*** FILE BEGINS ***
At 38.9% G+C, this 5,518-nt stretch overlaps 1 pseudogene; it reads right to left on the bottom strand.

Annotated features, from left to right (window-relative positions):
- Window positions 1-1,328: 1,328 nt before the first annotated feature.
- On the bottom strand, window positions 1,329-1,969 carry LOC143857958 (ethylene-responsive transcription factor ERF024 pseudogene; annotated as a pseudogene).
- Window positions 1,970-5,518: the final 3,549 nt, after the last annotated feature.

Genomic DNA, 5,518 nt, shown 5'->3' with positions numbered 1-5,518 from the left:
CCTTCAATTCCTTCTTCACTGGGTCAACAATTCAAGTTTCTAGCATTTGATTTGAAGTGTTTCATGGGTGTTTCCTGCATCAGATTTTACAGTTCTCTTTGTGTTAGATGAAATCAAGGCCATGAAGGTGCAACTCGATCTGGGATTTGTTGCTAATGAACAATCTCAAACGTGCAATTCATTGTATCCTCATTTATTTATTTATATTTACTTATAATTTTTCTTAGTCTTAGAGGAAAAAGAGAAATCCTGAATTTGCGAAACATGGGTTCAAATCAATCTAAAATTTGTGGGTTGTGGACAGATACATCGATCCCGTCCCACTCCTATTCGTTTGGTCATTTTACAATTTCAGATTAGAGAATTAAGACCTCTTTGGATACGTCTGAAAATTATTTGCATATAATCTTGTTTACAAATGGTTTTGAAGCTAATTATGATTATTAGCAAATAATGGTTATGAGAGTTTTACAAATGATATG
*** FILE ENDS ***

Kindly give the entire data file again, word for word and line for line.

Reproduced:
At 38.9% G+C, this 5,518-nt stretch overlaps 1 pseudogene; it reads right to left on the bottom strand.

Annotated features, from left to right (window-relative positions):
- Window positions 1-1,328: 1,328 nt before the first annotated feature.
- On the bottom strand, window positions 1,329-1,969 carry LOC143857958 (ethylene-responsive transcription factor ERF024 pseudogene; annotated as a pseudogene).
- Window positions 1,970-5,518: the final 3,549 nt, after the last annotated feature.

Genomic DNA, 5,518 nt, shown 5'->3' with positions numbered 1-5,518 from the left:
CCTTCAATTCCTTCTTCACTGGGTCAACAATTCAAGTTTCTAGCATTTGATTTGAAGTGTTTCATGGGTGTTTCCTGCATCAGATTTTACAGTTCTCTTTGTGTTAGATGAAATCAAGGCCATGAAGGTGCAACTCGATCTGGGATTTGTTGCTAATGAACAATCTCAAACGTGCAATTCATTGTATCCTCATTTATTTATTTATATTTACTTATAATTTTTCTTAGTCTTAGAGGAAAAAGAGAAATCCTGAATTTGCGAAACATGGGTTCAAATCAATCTAAAATTTGTGGGTTGTGGACAGATACATCGATCCCGTCCCACTCCTATTCGTTTGGTCATTTTACAATTTCAGATTAGAGAATTAAGACCTCTTTGGATACGTCTGAAAATTATTTGCATATAATCTTGTTTACAAATGGTTTTGAAGCTAATTATGATTATTAGCAAATAATGGTTATGAGAGTTTTACAAATGATATG